Recent events have created a bleak outlook. Senate Majority Leader Mitch McConnell (R-Ky.) refused to give Merrick Garland a hearing, resulting in Antonin Scalia’s seat being filled with Trump nominee Neil M. Gorsuch. Then came the retirement of Anthony M. Kennedy -- the one conservative who has seemed open to finding some kind of standard for declaring gerrymanders unconstitutional. Once President Trump filled Kennedy’s seat with Brett M. Kavanaugh, that meant five conservative justices who appear hostile to policing partisan gerrymandering.

But it actually could get worse than this.

Multiple states have responded to gerrymandering on their own, by putting in place -- either through legislation or popular referendum -- some form of redistricting commission that dilutes the direct power of politicians over district lines. Several states just installed such commissions in the 2018 elections.

Ohio voters also passed such a measure, approving by a 75-to-25 percent margin an initiative requiring what is essentially bipartisan agreement in the legislature on a new map to be drawn after each census (it won’t take effect until after the 2020 election). Such solutions, then, are popular -- and gerrymandering is not.

But as election scholar Rick Hasen has noted, it’s not clear how long those commissions will be allowed to stand.

The problem resides in a 2015 case. Four conservative justices argued that any redistricting commission created by the voters in an initiative is unconstitutional, and the power should lie solely with the state legislature. That failed -- because Kennedy sided against the conservatives. But now, if another such case comes up, with Kavanaugh (and Gorsuch) on the court, five conservative justices could nullify some or all types of commissions.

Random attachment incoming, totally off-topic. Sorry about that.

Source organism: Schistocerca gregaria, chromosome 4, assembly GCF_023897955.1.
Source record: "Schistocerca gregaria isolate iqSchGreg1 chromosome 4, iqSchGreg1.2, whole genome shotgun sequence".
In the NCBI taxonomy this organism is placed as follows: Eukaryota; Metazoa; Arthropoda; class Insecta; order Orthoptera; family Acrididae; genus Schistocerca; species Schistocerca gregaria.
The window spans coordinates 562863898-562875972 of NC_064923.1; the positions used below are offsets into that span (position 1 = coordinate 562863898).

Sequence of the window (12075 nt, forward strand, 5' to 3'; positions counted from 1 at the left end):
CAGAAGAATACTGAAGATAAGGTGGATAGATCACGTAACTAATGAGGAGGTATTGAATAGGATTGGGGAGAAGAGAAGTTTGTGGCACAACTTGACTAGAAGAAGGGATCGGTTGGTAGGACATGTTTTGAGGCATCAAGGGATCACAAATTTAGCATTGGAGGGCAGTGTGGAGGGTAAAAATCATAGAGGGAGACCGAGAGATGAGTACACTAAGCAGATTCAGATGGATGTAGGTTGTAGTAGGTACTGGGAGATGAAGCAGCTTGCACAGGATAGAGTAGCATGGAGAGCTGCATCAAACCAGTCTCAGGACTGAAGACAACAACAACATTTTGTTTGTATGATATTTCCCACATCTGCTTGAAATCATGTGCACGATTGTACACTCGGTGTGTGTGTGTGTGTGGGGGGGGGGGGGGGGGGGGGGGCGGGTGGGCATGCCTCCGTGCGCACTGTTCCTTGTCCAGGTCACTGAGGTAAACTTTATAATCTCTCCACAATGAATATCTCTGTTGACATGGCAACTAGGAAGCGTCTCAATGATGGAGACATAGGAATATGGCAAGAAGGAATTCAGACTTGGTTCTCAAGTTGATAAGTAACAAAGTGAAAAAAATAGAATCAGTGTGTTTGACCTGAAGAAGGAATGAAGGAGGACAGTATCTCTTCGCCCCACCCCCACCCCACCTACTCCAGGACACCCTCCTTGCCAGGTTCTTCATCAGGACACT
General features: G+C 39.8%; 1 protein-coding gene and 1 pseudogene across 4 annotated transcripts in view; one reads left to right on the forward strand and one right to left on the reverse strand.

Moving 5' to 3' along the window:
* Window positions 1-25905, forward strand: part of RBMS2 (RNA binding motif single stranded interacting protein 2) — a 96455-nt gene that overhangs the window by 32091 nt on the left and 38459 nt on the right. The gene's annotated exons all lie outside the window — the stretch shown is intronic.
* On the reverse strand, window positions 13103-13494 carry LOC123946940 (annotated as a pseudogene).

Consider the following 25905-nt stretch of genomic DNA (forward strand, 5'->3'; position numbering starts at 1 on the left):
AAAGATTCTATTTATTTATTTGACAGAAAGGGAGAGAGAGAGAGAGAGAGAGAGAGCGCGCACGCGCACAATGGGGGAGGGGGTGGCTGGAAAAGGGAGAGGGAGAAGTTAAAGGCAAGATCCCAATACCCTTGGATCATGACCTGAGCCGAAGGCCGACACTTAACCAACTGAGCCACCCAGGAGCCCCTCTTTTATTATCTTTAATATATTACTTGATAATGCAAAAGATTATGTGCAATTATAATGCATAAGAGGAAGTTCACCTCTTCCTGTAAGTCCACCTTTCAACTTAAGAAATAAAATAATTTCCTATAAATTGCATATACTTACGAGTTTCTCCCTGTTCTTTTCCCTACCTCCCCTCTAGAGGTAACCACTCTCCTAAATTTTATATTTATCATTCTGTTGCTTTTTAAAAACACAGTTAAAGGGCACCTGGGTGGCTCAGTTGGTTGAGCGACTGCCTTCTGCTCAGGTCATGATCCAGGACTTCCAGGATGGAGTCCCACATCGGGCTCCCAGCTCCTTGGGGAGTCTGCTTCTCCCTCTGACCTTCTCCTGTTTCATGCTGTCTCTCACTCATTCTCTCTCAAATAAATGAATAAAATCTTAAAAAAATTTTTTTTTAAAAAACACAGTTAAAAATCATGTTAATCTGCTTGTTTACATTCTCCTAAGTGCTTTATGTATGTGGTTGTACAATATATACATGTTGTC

The result would be that the Supreme Court won’t police partisan gerrymanders -- and won’t allow states to address the problem themselves. That would be a huge boon to Republicans -- yes, Democrats have a long history of these tactics, but in recent years, the primary offenders have been Republicans -- in many states across the country.

For the full story on all of this, check out Greg’s new book, which also recounts the ugly history of how we got to this moment.

By the way, since we’re talking about counter-majoritarianism and the Supreme Court, you should know that there are now four justices who were confirmed by senators representing a minority of national voters, and if Trump fills another seat, a majority of the court will likely have been confirmed in this manner. And all five will also have been chosen by presidents who initially ascended to the White House after losing the popular vote.

This is a good day for fair elections. But the victory may be only temporary. And the counter-majoritarianism is likely to get worse.

Read more:

George F. Will: The Supreme Court should steer clear of gerrymandering cases

Roy Cooper and Larry Hogan: Take it from us governors: Politicians shouldn’t draw electoral maps

Henry Olsen: Courts can’t solve our gerrymandering problem. Take it from a former gerrymanderer.

The Post’s View: Missouri Republicans want to undo voters’ redistricting wishes. The Supreme Court should take note.

Steve Neal: We can fix gerrymandering. It’s a matter of choosing the right words.